EM TECHNOLOGY
research2.png
OVERVIEW

 

 

Optimization and characterization of a transmiter operated behind the human ear

Optimization and characterization of a transmiter operated behind the human ear.

 

 

 

 

Overview - Electromagnetic (EM) Technology

Electromagnetic fields (EMF) in the frequency range below the infrared spectrum are ubiquitous in the environment. Anthropogenic EMFs from industrial and consumer sources, such as electronic devices and appliances, electric energy distribution systems, and wireless communication applications, may operate in the close vicinity of humans. In general, the field strength and the complexity of the interactions with other devices or the human body increase as the distance from the source decreases. IT’IS has acquired unique expertise in the numerical and experimental analyses of these fields and their coupling with technical devices and biological objects:

  • computational electromagnetics (CEM) from DC to optics
  • field sensors (diode loaded) optimized to determine the amplitude of the fields with maximized spatial resolution and sensitivity in various media, including tissue simulating materials. These sensors are optimized for evaluations of fields with known signal characteristics (e.g., compliance testing with safety limits).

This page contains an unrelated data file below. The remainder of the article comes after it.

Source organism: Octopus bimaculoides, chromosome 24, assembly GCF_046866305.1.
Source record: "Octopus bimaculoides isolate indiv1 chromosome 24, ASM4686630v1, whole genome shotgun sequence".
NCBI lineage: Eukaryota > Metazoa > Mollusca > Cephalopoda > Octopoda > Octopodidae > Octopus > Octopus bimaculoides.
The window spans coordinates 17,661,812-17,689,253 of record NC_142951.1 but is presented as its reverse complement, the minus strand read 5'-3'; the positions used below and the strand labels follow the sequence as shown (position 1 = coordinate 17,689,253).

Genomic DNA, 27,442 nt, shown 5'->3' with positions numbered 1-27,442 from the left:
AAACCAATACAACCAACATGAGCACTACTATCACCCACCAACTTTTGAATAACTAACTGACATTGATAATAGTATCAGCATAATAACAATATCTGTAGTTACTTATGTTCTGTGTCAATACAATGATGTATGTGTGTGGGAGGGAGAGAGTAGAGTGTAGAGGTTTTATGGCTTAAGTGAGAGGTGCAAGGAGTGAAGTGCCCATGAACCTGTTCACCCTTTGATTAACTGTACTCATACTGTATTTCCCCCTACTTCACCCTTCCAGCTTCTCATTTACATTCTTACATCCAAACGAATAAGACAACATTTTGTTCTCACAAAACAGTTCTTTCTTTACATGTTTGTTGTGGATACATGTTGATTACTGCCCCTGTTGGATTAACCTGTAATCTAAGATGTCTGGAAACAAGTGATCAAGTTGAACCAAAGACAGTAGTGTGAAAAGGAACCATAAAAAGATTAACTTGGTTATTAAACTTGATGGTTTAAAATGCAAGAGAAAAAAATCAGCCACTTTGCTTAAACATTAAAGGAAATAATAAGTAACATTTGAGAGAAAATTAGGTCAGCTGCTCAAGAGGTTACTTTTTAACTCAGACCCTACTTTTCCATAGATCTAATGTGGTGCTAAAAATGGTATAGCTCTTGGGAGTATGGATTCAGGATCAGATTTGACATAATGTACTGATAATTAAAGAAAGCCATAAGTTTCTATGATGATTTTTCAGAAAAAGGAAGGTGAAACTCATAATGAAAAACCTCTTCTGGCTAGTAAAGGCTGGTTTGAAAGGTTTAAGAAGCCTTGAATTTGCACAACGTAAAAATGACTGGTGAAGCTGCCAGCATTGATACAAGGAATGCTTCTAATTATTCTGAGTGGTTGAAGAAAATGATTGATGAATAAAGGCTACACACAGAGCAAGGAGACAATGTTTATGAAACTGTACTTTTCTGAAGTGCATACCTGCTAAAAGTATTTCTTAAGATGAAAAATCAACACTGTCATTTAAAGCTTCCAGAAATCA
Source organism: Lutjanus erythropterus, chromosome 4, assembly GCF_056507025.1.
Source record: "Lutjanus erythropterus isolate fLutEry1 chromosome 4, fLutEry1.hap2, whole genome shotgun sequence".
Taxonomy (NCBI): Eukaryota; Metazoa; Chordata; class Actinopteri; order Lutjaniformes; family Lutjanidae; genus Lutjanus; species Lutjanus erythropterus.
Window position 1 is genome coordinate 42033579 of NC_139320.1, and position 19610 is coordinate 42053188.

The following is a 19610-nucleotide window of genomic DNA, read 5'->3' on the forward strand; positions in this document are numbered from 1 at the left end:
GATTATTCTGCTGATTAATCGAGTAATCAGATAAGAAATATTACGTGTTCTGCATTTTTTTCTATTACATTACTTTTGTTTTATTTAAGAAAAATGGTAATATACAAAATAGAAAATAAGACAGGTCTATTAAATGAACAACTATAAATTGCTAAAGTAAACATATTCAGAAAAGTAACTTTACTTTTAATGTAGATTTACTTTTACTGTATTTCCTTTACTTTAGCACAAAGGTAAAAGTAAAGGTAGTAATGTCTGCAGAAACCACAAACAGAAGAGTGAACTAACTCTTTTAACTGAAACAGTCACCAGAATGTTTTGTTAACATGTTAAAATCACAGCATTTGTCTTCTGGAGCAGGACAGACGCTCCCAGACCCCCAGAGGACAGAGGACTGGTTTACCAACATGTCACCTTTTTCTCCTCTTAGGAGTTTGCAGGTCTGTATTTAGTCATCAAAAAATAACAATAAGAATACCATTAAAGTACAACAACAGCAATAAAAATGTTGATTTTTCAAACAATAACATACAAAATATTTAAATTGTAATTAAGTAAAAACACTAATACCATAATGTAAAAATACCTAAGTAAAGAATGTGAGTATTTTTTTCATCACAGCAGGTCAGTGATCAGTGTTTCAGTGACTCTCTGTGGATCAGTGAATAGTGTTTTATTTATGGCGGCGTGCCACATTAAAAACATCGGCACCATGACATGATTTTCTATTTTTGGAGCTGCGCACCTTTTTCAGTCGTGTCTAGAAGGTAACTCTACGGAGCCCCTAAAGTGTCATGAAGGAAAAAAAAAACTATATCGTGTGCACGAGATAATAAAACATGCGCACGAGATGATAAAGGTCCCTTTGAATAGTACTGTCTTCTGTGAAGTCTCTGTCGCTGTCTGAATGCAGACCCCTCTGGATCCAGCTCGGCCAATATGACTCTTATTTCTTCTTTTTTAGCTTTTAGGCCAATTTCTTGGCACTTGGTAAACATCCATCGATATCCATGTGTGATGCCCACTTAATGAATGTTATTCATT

• field sensors (time domain) optimized to determine the fields in the time domain for characterization of fields with unknown field characteristics (e.g., analysis of electromagnetic interferences, complex communication signals, etc.)
  • dielectric spectroscopy to determine the dielectric properties of material samples and to develop media with specific characteristics (liquids, gel, solids).

With its leading expertise and knowledge in EM technology, IT'IS actively participates in standardization committees and provides consultancy to regulators, innovators and testing laboratories. By constantly honing our technical skills and enhancing our knowledge base, we are poised to keep up with the ever-increasing number of EMF-based applications, the growing complexity of novel technologies and potential interferences, and the pervasive exposure to EMF in our environment.